All Etta Spencer wanted was to make her violin debut when she was thrust into a treacherous world where the struggle for power could alter history. After losing the one thing that would have allowed her to protect the Timeline, and the one person worth fighting for, Etta awakens alone in an unknown place and time, exposed to the threat of the two groups who would rather see her dead than succeed. When help arrives, it comes from the last person Etta ever expected—Julian Ironwood, the Grand Master’s heir who has long been presumed dead, and whose dangerous alliance with a man from Etta’s past could put them both at risk.
Meanwhile, Nicholas and Sophia are racing through time in order to locate Etta and the missing astrolabe with Ironwood travelers hot on their trail. They cross paths with a mercenary-for-hire, a cheeky girl named Li Min who quickly develops a flirtation with Sophia. But as the three of them attempt to evade their pursuers, Nicholas soon realizes that one of his companions may have ulterior motives.
As Etta and Nicholas fight to make their way back to one another, from Imperial Russia to the Vatican catacombs, time is rapidly shifting and changing into something unrecognizable… and might just run out on both of them.
Last year I really fell in love with the time travel and characters in Passenger so reading the sequel when it came out was a must. When I love the first book, I’m usually happy if the second book comes close to giving me the same feeling. For this one, I loved it even more than Passenger. It added some new characters that I loved, developed some of the minor characters from the first, and between the dynamics of the two groups of characters and this sequel added new elements to plot, both in regards to time travel and the fight against Ironwood.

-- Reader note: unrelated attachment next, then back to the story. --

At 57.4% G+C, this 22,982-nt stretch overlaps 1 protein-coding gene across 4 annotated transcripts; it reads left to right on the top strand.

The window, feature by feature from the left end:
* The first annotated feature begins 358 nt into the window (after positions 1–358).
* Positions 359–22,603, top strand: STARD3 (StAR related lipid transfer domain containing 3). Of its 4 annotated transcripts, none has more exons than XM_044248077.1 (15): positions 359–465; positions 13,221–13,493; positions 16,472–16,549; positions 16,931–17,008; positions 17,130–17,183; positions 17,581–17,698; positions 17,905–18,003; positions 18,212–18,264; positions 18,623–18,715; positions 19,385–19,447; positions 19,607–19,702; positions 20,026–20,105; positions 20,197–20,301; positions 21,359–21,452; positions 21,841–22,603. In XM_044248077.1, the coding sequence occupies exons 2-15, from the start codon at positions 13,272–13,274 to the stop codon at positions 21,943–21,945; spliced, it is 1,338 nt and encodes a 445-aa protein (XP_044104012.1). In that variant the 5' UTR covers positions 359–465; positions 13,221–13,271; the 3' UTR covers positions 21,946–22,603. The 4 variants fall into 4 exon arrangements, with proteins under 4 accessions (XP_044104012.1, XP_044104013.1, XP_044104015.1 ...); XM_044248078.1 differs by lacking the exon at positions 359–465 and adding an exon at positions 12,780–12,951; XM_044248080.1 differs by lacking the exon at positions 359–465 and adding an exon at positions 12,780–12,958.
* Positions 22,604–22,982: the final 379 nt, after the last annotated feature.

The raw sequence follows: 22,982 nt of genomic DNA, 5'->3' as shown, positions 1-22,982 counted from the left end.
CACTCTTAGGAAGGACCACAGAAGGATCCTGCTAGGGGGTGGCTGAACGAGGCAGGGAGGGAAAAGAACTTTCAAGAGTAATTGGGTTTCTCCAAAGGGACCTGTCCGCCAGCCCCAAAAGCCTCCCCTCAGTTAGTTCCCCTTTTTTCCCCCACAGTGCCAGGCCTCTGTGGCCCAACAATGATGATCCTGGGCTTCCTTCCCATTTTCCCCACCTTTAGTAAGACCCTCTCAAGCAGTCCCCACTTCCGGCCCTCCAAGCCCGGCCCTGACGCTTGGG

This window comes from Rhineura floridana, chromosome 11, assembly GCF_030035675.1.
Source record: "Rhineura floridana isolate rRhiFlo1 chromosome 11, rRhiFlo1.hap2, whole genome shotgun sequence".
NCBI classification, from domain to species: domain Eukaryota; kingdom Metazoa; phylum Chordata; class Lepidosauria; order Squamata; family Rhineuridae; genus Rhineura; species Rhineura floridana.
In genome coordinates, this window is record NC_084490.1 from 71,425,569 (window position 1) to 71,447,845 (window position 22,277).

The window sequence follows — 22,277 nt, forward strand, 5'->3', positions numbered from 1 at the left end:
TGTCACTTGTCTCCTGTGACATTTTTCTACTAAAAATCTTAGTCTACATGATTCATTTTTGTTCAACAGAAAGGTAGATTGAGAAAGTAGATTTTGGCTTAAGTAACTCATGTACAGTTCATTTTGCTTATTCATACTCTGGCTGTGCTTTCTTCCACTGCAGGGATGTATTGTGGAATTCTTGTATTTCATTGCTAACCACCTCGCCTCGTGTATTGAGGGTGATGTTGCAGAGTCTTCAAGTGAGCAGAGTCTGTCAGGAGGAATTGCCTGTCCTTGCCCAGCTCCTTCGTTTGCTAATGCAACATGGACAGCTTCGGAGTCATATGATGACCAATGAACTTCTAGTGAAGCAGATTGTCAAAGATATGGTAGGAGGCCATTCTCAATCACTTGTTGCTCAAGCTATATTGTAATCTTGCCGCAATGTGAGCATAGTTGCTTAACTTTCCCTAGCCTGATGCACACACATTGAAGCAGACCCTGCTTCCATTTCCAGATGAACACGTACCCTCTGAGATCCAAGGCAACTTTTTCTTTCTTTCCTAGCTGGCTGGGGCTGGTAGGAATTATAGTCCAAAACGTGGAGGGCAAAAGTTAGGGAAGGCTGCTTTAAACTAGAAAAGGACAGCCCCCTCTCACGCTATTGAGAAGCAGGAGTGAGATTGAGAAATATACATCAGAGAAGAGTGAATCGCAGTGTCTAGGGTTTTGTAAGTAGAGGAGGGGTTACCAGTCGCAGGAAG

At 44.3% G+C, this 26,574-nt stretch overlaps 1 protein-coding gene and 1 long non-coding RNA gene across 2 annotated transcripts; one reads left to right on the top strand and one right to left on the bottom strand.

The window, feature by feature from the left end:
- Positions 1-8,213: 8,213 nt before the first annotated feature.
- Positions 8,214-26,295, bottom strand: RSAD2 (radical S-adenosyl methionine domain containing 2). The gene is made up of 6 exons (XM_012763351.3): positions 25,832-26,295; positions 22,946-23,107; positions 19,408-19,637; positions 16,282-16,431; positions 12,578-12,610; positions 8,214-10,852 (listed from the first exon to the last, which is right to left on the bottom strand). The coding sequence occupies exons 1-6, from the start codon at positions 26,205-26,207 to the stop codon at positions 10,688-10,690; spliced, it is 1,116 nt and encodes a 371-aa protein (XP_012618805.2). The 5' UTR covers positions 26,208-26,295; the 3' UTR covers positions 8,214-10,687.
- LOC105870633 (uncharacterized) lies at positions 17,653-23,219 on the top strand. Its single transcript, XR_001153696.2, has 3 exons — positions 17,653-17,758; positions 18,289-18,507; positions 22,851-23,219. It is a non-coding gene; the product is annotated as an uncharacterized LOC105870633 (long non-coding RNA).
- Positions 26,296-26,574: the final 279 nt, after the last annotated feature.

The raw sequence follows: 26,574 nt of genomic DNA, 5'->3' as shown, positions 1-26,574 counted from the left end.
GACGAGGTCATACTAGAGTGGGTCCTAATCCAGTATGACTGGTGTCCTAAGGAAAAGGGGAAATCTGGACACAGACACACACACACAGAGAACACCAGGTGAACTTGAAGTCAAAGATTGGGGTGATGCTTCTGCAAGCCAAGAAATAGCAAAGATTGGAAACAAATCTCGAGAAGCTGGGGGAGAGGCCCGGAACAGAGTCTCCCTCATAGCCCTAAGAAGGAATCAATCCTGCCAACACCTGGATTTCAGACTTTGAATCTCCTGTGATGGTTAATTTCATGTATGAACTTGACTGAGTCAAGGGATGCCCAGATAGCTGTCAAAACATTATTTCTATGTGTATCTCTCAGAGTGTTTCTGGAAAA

The book was told again in the dual POVs of Etta and Nicholas, picking up where the first book left off. With them being separated, I was a little worried the plot would feel like it was dragging in the same direction too much, too much focus on them trying to find each other through time. Instead if gave both characters a chance to really develop on figure themselves out on their own while giving them new characters to interact with, or focusing more on the dynamics we saw little of in the first book. Nicholas and Sophia’s testy history was really pushed to the forefront as they were forced to work together and I really enjoyed seeing them work together for their different goals. I also enjoyed the addition of Li Min to their group. She was this unknown element who could match Sophia burn for burn and flirted with her, but also added a ‘can she be trusted’ aspect to the group.
My favourite was the growing dynamic between Etta and Julian. She was so determined to reach her goals, of finding out what happened to her, of finding Nicholas, of stopping Ironwood, of finding answers, but she knew she couldn’t do it alone. Julian walked the line of being annoying in his rich privilege and being terrified without knowing how to protect himself. I loved the banter between him and Etta as they kept being forced together by circumstances and that the growth between them stayed platonic(no love triangles!). I also loved that we saw growth in Julian’s character through his journey with Etta and he got to a point where I would definitely pick up a book with his story in it.
The plot, like in the first book, unfolded slowly, and it was something that I enjoyed. Sometimes I prefer fast paced books that really grab me and sometimes I prefer slowly paced books where I can really get absorbed into a complicated plotline. I thought this book, this duology, did a great job in keeping me pulled into the storyline and invested in the characters. I enjoyed the twists and the additional world-building in this one, plus traveling within the book to so many historical places, some which of were altered because of Ironwood. I could definitely understand the need to stop him no matter what the cost.
I would definitely read more books in this universe if they were written. It works so well as a duology but if there were short stories about the minor characters, I would be there. I’m not quite ready to leave this time traveling world behind.